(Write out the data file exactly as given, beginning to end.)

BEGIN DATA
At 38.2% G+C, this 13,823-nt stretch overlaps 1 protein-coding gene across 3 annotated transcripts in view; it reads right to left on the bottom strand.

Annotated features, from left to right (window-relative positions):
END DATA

At 38.2% G+C, this 13,823-nt stretch overlaps 1 protein-coding gene across 3 annotated transcripts in view; it reads right to left on the bottom strand.

Annotated features, from left to right (window-relative positions):